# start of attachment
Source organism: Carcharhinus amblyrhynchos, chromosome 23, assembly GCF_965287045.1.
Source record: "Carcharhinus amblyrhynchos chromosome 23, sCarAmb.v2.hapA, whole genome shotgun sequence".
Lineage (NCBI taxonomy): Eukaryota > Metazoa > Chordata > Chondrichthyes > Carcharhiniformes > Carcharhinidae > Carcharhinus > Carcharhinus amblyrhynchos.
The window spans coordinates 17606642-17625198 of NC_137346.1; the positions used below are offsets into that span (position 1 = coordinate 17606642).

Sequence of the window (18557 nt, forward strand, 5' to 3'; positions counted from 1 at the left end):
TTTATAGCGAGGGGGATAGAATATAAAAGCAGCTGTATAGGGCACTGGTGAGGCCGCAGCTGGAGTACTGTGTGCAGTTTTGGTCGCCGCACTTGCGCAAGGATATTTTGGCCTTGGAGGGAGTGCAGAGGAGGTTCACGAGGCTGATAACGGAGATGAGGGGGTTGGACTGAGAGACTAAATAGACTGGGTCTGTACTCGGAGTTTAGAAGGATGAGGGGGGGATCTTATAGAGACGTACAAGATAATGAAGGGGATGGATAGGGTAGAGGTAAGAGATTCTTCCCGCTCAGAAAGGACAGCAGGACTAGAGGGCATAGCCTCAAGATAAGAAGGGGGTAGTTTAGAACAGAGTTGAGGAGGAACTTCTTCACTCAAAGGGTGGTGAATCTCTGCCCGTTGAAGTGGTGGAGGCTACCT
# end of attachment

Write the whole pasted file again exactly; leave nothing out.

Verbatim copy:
Source organism: Carcharhinus amblyrhynchos, chromosome 23, assembly GCF_965287045.1.
Source record: "Carcharhinus amblyrhynchos chromosome 23, sCarAmb.v2.hapA, whole genome shotgun sequence".
Lineage (NCBI taxonomy): Eukaryota > Metazoa > Chordata > Chondrichthyes > Carcharhiniformes > Carcharhinidae > Carcharhinus > Carcharhinus amblyrhynchos.
The window spans coordinates 17606642-17625198 of NC_137346.1; the positions used below are offsets into that span (position 1 = coordinate 17606642).

Sequence of the window (18557 nt, forward strand, 5' to 3'; positions counted from 1 at the left end):
TTTATAGCGAGGGGGATAGAATATAAAAGCAGCTGTATAGGGCACTGGTGAGGCCGCAGCTGGAGTACTGTGTGCAGTTTTGGTCGCCGCACTTGCGCAAGGATATTTTGGCCTTGGAGGGAGTGCAGAGGAGGTTCACGAGGCTGATAACGGAGATGAGGGGGTTGGACTGAGAGACTAAATAGACTGGGTCTGTACTCGGAGTTTAGAAGGATGAGGGGGGGATCTTATAGAGACGTACAAGATAATGAAGGGGATGGATAGGGTAGAGGTAAGAGATTCTTCCCGCTCAGAAAGGACAGCAGGACTAGAGGGCATAGCCTCAAGATAAGAAGGGGGTAGTTTAGAACAGAGTTGAGGAGGAACTTCTTCACTCAAAGGGTGGTGAATCTCTGCCCGTTGAAGTGGTGGAGGCTACCT